I just encountered my favorite, new sports story of the year.
There’s a shift in the balance of power in both college and professional sports and it’s happening right before our very eyes. As recently as this year, nobody ever thought somebody could buy an entire sports league. It’s difficult enough to buy a team… but a league?!? We’re not talking about some random USFL, XFL or upstart Pickleball league either, one that sets up shop like a state fair only to be torn down once people lose interest.
We’re talking about the PGA Tour, which now belongs to of a handful of rich Saudi Arabian sheiks.
But that’s beside the point.
With the loosening of restrictions on what college athletic programs and their coaches can and can’t do, the NCAA, an institution that has perennially governed sport at its whim and for its own profit, now stands on shakier ground. All thanks to a Tennessee Attorney General who has a valid point.
Not long ago, I wrote about the suspension of Memphis basketball coach Penny Hardaway who got in trouble for entering a recruit’s family living room when the NCAA said he wasn’t supposed to. When that is exactly, we’re not sure but the two-game suspension was levied, nonetheless.
The University of Tennessee football program was also recently suspended by the NCAA. Wins were vacated, which is a concept that has always perplexed me. I’m not sure how games being miraculously erased from some NCAA almanac is supposed to hurt anyone’s feelings. Are we collectively pretending these games didn’t happen? They were played, right? How does “vacating” their results mean anything significant to the program at hand? They took away Reggie Bush’s Heisman Trophy as a penalty, but you’d be hard-pressed to convince anyone who watched him play football that year that he wasn’t easily the best athlete on the field. If I attended a football game that’s been symbolically and retroactively removed by the NCAA, yet I bought a souvenir at this game, does it magically disappear like Marty McFly’s family photo at the end of “Back to the Future?”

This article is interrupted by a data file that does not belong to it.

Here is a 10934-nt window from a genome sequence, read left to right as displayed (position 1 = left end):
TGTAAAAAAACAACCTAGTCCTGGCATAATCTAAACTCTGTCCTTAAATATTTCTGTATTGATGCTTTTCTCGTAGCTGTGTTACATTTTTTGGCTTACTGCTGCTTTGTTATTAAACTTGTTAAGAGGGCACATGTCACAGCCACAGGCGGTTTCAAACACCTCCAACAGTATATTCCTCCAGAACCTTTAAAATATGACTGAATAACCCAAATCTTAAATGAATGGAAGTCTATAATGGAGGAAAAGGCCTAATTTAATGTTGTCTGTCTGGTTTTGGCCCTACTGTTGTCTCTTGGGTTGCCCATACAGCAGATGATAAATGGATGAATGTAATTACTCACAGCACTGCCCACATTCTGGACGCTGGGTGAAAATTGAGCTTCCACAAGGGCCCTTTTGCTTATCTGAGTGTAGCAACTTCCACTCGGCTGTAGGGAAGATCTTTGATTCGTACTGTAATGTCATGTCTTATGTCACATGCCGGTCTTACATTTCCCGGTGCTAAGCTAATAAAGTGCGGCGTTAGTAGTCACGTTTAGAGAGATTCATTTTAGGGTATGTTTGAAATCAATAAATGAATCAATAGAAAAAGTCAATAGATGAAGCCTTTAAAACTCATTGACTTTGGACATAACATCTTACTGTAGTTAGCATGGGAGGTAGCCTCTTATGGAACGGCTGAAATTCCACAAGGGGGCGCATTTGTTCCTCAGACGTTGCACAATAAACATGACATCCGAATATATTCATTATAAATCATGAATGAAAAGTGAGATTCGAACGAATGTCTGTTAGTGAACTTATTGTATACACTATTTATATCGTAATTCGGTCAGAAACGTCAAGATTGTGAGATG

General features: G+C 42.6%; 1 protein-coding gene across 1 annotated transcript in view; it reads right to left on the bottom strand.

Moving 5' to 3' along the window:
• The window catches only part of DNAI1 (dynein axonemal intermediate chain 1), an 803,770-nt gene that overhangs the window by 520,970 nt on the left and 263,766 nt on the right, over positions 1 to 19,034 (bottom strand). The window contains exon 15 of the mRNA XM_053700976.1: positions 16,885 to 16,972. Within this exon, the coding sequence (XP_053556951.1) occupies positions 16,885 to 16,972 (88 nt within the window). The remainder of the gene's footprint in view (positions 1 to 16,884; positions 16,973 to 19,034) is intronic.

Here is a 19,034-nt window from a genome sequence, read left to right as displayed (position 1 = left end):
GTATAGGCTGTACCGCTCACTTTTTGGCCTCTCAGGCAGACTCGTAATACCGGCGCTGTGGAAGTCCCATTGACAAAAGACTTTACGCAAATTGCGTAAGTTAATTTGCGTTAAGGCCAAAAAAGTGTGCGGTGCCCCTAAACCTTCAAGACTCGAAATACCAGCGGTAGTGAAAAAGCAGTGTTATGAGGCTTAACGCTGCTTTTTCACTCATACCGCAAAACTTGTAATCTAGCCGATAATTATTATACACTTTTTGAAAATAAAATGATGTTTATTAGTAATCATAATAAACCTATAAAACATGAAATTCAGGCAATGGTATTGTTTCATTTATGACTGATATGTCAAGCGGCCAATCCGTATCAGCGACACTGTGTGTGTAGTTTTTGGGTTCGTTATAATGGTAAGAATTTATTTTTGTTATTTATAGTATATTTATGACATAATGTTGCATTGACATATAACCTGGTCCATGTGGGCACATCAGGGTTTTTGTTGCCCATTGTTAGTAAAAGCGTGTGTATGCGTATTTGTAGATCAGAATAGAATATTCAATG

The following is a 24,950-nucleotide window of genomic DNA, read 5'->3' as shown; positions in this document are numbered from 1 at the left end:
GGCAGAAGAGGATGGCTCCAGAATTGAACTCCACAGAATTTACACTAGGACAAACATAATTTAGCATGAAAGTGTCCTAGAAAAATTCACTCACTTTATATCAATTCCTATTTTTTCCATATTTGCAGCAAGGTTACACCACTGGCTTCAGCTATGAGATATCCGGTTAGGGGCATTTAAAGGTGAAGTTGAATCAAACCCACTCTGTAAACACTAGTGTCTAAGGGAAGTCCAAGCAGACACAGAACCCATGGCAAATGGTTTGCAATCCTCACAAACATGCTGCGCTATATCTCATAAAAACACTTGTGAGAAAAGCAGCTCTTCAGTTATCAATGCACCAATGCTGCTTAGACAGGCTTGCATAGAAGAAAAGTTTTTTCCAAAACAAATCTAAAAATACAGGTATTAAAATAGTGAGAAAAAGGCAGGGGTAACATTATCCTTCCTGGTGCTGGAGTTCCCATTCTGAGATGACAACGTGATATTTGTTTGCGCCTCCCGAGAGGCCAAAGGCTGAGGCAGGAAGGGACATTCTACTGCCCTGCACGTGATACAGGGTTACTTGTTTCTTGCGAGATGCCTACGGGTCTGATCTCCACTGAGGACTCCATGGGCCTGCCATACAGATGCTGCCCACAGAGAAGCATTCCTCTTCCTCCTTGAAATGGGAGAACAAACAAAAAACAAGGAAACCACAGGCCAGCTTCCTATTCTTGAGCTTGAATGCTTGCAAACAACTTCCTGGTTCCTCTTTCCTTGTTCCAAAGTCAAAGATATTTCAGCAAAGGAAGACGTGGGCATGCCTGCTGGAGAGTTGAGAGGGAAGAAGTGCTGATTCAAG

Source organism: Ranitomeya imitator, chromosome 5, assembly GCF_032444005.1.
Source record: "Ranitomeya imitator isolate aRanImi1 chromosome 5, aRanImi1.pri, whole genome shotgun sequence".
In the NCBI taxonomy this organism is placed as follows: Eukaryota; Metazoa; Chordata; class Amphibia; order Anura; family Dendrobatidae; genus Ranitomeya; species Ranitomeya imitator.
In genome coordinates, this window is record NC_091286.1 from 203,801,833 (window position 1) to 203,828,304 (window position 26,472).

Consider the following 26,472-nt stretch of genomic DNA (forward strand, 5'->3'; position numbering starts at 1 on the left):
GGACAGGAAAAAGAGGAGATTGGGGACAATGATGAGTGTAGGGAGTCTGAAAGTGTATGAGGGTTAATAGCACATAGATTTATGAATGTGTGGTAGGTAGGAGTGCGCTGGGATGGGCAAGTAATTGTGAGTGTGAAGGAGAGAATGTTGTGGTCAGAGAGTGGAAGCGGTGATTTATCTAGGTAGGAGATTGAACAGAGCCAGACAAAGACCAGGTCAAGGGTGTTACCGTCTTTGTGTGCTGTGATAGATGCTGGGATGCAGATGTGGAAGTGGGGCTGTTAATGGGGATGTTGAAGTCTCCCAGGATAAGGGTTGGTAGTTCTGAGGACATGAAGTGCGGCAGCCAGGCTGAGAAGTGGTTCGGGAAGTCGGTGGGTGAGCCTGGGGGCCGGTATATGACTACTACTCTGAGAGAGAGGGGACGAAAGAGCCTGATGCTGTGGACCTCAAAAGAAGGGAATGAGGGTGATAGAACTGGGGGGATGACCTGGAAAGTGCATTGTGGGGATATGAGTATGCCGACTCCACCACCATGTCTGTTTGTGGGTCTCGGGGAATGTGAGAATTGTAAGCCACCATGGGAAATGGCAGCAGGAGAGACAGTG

Which brings us back to Tennessee. I’m a Florida alum so anything remotely related to Tennessee’s prison-suit orange or checkerboard end zones makes me ill, but the school’s recent demonstration of brass balls has me cheering their praise.
When the NCAA told Tennessee that they’d vacate wins and punish the school for its alleged wrongdoing, the state’s Attorney General all but told them where to go, following that up with the statement that the NCAA is powerless and has no ground to stand on.
“Tennessee law prohibits the NCAA from imposing such a sanction and I will not hesitate to vindicate the rights of UT students to enjoy the full measure of their intercollegiate athletic opportunities. NCAA rules cannot supersede Tennessee law” retorted the state’s Attorney General Jonathan Skrmetti.
Now that’s chutzpah! I’m no attorney, nor do I probably align politically with Skrmetti but more power to him for taking on an institution with which no one aligns.
Plenty of athletes, coaches and schools have spoken ill of the NCAA under their breaths over the years but few not named O’Bannon have had the nerve to tell them to go fuck themselves as they went about their business. It matters not what Tennessee did to get themselves into their current “vacation.” Other schools have most assuredly done worse and not got caught.
The school may or may not agree to the imposed sanctions but Skrmetti’s skirmish with the big bad NCAA symbolizes another chink in their armor and a continued shift in the balance of power in college athletics. Games will be played and those vacated games were played no matter what the NCAA would have anyone think.
Major college programs will continue to do what they do: empower their brand and chase young athletes that will help them do so. Meanwhile, we watch as the NCAA rides off further into its irrelevant sunset. Collectively, we cheer on all the above.